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keep weeds from growing in garden

Keep weeds from growing in garden

With the walking rows permanently covered with a heavier mulch, the only area of concern for winter are the growing rows. And a cover crop is the perfect solution.

Keeping the soil covered at all times is the key to less weeds, less work, and better soil. Straw, grass clippings and shredded leaves are all excellent garden mulches.

It is important to realize that eliminating weeds in a garden is a process. But don’t let that scare you. The process is both simple and rewarding, and will only get better with each passing year.

Yes, it really is possible to eliminate weeds from constantly invading your vegetable garden!

#4 Put Away That Hoe and Rake – How To Eliminate Weeds

They have obvious benefits to helping your soils vitality, but cover crops also help to form a barrier for blowing seeds to enter and lie in wait.

But it simply doesn’t have to be that way. Nor does it mean you have to spend endless hours in your garden dealing with them.

Here’s two more long-time garden chores that can be eliminated from your to-do list : hoeing and raking.

#2 Eliminate Bare Soil – How To Eliminate Weeds

But they also wreak havoc in a multitude of other ways too. Like harboring pests and disease that lie in wait to attack your plants. And let the weeds go to seed, and the vicious cycle only multiplies.

Uncovered soil in the garden is an open invitation for weeds to take over. Weed seeds are spread by the wind and by birds and pests, but keeping the soil covered can keep them from germinating.

Keep weeds from growing in garden

5 Use weedkillers as a last resort. If you have to reach for herbicides, use them judiciously and only when other techniques alone don’t work. Read the label carefully, as the type of herbicide depends on a number of factors, including timing and the type of weed. Some gardeners prefer to use pre-emergent products, which are often applied after hand-pulling or cultivation. Post-emergent herbicides are used to combat seeds that have already sprouted, and are most effective in the seedling stage as small weeds are most susceptible to the chemicals.

Top 5 Tips For How To Control Garden Weeds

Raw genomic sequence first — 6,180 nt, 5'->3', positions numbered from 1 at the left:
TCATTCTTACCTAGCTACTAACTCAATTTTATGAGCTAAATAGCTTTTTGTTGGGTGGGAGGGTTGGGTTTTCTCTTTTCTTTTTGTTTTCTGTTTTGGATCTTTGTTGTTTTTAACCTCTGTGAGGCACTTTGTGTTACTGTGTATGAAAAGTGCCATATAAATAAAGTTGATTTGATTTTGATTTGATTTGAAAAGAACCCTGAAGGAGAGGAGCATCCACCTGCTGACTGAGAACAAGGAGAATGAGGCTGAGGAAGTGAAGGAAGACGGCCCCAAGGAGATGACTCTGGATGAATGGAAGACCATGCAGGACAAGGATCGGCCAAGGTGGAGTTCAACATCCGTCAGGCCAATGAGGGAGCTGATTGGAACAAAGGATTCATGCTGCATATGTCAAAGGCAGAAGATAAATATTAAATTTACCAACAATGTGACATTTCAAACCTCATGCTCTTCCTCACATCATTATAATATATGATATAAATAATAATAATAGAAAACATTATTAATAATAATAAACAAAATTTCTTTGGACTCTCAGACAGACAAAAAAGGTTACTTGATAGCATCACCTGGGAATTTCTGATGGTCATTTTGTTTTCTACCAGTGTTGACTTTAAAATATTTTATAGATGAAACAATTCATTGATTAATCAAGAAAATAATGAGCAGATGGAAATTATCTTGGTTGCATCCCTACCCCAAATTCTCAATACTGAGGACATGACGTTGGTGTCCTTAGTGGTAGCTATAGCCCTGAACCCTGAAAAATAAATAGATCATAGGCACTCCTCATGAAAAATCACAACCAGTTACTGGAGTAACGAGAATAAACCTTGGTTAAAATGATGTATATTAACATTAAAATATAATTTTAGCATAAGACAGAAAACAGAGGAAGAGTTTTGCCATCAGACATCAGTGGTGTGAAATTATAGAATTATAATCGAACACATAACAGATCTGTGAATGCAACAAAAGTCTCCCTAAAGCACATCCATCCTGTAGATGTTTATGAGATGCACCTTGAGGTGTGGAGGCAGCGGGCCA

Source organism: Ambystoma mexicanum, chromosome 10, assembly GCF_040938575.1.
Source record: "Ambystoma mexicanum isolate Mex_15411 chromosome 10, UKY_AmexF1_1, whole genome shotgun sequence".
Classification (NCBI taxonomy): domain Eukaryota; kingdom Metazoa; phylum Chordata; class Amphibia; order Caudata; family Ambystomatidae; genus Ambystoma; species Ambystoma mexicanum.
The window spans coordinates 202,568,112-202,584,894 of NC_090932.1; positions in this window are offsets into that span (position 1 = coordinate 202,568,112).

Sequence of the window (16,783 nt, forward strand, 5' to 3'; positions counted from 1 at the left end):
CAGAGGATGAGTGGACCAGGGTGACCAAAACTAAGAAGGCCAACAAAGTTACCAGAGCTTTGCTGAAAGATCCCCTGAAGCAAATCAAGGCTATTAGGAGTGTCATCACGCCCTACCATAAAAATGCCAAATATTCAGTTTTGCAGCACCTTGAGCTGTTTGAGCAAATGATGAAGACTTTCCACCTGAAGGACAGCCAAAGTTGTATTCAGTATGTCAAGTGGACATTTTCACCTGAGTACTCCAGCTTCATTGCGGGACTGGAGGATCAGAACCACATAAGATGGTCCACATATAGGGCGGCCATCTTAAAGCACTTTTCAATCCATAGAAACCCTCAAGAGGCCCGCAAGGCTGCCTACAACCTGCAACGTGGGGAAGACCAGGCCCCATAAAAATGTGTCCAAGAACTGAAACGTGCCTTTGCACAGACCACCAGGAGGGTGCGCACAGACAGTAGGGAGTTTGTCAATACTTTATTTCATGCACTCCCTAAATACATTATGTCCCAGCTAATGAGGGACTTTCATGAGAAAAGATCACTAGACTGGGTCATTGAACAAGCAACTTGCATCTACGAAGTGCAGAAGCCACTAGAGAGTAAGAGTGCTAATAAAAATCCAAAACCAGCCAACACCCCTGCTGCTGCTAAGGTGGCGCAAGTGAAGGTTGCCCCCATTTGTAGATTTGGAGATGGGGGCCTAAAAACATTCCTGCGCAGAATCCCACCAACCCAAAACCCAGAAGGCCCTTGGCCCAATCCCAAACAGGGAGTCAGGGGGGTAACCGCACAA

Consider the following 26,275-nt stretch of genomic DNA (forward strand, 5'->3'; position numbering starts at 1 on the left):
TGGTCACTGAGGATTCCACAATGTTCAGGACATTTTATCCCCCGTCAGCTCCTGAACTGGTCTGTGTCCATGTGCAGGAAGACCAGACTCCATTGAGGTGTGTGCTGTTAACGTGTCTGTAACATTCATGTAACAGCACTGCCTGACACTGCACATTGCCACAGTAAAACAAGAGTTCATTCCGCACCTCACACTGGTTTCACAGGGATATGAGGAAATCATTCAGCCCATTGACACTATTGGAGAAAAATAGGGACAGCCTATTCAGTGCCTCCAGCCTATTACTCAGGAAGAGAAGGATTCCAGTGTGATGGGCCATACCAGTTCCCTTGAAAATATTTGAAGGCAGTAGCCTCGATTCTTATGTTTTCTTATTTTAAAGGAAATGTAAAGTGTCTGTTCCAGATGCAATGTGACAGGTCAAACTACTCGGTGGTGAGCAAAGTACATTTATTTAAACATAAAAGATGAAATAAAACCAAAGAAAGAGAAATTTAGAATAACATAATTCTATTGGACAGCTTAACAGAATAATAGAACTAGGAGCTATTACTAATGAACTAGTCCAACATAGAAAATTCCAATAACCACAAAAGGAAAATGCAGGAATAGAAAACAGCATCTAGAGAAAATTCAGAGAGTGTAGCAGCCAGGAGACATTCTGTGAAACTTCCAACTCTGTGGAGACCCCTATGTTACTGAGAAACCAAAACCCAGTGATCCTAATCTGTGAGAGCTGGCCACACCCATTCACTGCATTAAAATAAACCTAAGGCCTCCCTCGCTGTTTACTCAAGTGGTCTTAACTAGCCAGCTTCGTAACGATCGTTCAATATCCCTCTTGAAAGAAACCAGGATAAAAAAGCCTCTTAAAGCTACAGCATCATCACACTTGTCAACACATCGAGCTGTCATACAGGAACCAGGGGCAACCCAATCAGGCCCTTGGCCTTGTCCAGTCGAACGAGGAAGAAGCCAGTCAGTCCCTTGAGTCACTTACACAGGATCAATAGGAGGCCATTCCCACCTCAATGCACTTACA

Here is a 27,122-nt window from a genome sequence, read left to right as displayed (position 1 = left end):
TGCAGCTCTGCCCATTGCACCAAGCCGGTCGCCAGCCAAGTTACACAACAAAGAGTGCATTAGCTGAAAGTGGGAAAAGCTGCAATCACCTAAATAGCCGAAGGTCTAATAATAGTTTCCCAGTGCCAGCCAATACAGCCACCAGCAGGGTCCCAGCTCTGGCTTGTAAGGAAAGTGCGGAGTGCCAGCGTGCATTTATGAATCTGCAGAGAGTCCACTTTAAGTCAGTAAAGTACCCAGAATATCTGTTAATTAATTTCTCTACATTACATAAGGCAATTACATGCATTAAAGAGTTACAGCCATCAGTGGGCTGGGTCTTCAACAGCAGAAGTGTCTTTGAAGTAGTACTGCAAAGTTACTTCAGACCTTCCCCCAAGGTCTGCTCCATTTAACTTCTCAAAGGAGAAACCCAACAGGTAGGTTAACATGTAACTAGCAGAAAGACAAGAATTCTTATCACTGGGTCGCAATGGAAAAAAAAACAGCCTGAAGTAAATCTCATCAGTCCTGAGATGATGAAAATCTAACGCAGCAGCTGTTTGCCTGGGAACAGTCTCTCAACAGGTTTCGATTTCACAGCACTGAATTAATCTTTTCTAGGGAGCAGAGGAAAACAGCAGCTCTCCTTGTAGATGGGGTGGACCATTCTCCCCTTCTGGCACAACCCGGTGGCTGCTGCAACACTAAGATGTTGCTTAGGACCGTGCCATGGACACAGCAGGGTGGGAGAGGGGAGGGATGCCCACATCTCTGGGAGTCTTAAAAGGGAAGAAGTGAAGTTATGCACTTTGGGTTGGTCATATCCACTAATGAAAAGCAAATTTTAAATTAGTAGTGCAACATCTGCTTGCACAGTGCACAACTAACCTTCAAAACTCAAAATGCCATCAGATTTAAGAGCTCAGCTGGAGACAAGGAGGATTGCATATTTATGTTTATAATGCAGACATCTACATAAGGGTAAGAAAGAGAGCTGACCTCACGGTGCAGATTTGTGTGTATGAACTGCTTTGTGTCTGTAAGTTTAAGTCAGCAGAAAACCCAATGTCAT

4 Don’t let weeds go to seed. If you want to give weeds the heave-ho, keep a close watch and never let them flower or set seed. This won’t eliminate every single weed in your garden, because weeds have several ways of reproducing. However, preventing development of seeds can minimise spread considerably. Chop off their heads with a mower or weed trimmer if you have a large patch, but set your mower as low as possible. Otherwise, you might be controlling tall weeds while allowing lower-growing weeds to flower and spread. This technique is most effective when used with other weed-control techniques – especially hand-pulling.

Whatever you call them and however you view them, at some point there’s bound to be a troublesome weed that’s taking over a part of your garden and needs to be controlled. Here are five tips for how to control garden weeds.

Prevent weeds from taking over in your garden with these simple steps on how to control garden weeds.

Make sure weeds like dandelions don’t set seed. Photo: Shutterstock

1 Avoid tilling your soil. Cultivate when you really need to; otherwise, leave the soil alone. It may seem that your trusty tiller is the most effective way of ridding the soil of weeds, but the opposite is true. Even a light cultivation will bring long-dormant seeds to the surface, where exposure to sunlight will sprout a healthy new crop of weeds. Disturb the soil only when you have no other choice, and try a no-dig system in your vegetable garden. And if you’re dealing with dandelions or other weeds with long taproots, don’t use a trowel. Instead, use a dandelion digger – a longer, narrow tool that looks a little like a screwdriver – and minimise disturbance.

2 Add mulch to gardens. Mulch is your friend. Mulch is healthy for the soil, looks pretty and keeps weeds in check by depriving them of light. A 2-3 inch layer is usually enough, especially if you’re battling slugs and snails that use deep mulch as a hiding place. Use small, organic mulch, which blocks light more effectively than big chunks. If you’re really serious, cover the ground with newspaper or landscape fabric first, especially under trees, shrubs, or other undisturbed places.

3 Weed beds after a good rain. Pull weeds by hand when it’s easy. Take advantage of the weather and pull weeds when the soil is damp after a rain. Pulling up weeds is probably the most important step you can take to keep weeds under control, but don’t waste a lot of muscle power attempting to pull weeds when the soil is hard and dry. Not only is this really hard on the back, but you’ll probably snap off and leave behind pieces of roots that will generate more plants, so your hard work is accomplishing little.

Mulch the soil surface and weeds will find it harder to invade. Photo: Shutterstock